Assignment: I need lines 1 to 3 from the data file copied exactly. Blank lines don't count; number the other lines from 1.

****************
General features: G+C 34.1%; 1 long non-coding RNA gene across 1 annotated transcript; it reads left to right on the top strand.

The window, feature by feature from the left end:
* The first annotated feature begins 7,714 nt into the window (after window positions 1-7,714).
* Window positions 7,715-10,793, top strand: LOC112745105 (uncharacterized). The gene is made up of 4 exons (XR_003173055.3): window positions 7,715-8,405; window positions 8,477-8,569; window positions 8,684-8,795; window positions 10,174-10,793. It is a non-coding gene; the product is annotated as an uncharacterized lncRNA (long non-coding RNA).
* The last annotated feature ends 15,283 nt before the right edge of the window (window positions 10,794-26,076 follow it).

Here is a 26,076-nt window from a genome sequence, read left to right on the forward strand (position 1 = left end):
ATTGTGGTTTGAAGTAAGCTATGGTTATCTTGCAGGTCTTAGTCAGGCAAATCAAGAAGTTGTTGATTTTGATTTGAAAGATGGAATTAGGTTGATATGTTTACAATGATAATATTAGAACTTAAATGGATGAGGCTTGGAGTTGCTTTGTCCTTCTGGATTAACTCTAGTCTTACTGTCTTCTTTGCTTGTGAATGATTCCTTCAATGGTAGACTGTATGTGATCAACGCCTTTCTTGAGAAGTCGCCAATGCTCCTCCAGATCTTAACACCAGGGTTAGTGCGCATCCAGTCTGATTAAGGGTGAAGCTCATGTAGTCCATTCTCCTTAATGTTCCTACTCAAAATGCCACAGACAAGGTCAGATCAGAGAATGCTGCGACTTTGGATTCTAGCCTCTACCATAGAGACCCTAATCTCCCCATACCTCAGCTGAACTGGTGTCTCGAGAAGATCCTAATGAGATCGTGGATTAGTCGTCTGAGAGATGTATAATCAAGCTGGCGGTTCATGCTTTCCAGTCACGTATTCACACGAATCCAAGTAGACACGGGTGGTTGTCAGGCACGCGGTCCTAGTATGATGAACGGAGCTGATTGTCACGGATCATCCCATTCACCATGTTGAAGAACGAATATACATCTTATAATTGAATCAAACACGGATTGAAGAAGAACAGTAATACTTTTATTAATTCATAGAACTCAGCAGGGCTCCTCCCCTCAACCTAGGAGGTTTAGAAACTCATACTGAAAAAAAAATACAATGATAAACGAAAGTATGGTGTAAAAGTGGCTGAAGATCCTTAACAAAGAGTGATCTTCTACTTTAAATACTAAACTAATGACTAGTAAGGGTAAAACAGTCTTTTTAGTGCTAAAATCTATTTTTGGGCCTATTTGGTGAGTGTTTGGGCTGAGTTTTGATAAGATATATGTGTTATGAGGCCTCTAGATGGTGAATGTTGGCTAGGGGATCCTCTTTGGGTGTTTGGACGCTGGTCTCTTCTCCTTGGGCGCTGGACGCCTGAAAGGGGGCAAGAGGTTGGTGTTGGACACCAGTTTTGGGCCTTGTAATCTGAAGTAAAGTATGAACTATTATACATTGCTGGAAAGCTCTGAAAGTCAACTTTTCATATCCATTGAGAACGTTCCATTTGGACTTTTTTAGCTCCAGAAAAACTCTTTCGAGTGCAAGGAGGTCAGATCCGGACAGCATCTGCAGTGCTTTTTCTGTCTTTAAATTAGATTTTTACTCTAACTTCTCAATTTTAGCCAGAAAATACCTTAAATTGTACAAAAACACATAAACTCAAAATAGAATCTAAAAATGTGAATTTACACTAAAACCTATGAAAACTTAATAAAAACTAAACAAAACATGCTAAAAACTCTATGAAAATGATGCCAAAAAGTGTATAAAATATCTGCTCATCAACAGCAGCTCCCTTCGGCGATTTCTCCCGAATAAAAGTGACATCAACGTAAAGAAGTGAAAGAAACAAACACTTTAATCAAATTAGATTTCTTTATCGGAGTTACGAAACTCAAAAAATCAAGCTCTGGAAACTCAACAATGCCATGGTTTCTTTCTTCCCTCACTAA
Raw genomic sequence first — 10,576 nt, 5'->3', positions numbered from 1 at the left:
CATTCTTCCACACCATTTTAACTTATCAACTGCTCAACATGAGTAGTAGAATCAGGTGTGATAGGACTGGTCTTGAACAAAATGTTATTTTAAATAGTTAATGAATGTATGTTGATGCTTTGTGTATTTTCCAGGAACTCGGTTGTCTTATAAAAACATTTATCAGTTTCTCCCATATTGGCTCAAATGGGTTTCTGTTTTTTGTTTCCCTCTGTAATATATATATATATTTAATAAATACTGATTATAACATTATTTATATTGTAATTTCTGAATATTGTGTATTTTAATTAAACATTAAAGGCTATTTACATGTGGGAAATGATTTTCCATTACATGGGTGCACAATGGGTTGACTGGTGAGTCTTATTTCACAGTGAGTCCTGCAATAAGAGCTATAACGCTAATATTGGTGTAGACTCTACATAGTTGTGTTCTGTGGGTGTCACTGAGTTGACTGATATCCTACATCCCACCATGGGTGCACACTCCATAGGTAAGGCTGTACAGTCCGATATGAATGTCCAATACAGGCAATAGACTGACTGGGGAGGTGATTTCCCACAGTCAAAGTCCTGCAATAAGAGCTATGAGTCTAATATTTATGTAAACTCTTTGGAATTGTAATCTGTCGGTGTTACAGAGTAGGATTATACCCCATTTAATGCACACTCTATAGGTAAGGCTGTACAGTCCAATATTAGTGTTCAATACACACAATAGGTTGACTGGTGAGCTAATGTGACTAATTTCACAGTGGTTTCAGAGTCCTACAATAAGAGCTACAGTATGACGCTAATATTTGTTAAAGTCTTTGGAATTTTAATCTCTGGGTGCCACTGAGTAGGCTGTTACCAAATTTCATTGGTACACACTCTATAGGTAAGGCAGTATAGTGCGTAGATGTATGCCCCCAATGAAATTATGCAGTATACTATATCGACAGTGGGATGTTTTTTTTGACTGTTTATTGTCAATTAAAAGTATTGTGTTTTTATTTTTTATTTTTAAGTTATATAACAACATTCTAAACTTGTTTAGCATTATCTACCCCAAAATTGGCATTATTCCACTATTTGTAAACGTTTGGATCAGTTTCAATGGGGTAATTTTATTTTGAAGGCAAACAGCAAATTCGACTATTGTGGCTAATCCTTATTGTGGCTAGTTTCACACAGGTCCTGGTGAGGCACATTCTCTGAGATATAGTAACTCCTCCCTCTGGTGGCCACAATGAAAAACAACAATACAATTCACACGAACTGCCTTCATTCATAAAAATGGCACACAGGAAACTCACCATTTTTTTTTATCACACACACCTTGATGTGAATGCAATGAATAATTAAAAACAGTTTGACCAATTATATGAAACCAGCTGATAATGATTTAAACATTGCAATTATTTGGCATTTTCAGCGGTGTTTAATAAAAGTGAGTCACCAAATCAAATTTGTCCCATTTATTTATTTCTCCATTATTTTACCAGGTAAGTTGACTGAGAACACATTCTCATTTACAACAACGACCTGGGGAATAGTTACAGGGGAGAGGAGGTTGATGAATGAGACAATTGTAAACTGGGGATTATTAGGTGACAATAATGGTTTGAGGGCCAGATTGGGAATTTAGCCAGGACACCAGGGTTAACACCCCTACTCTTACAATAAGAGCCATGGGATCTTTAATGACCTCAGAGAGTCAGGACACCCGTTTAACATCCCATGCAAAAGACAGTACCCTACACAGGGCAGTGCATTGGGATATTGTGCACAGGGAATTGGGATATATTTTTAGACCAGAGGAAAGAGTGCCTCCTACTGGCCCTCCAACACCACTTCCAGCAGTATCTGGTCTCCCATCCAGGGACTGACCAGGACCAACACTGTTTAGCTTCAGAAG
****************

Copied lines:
General features: G+C 34.1%; 1 long non-coding RNA gene across 1 annotated transcript; it reads left to right on the top strand.

The window, feature by feature from the left end:
* The first annotated feature begins 7,714 nt into the window (after window positions 1-7,714).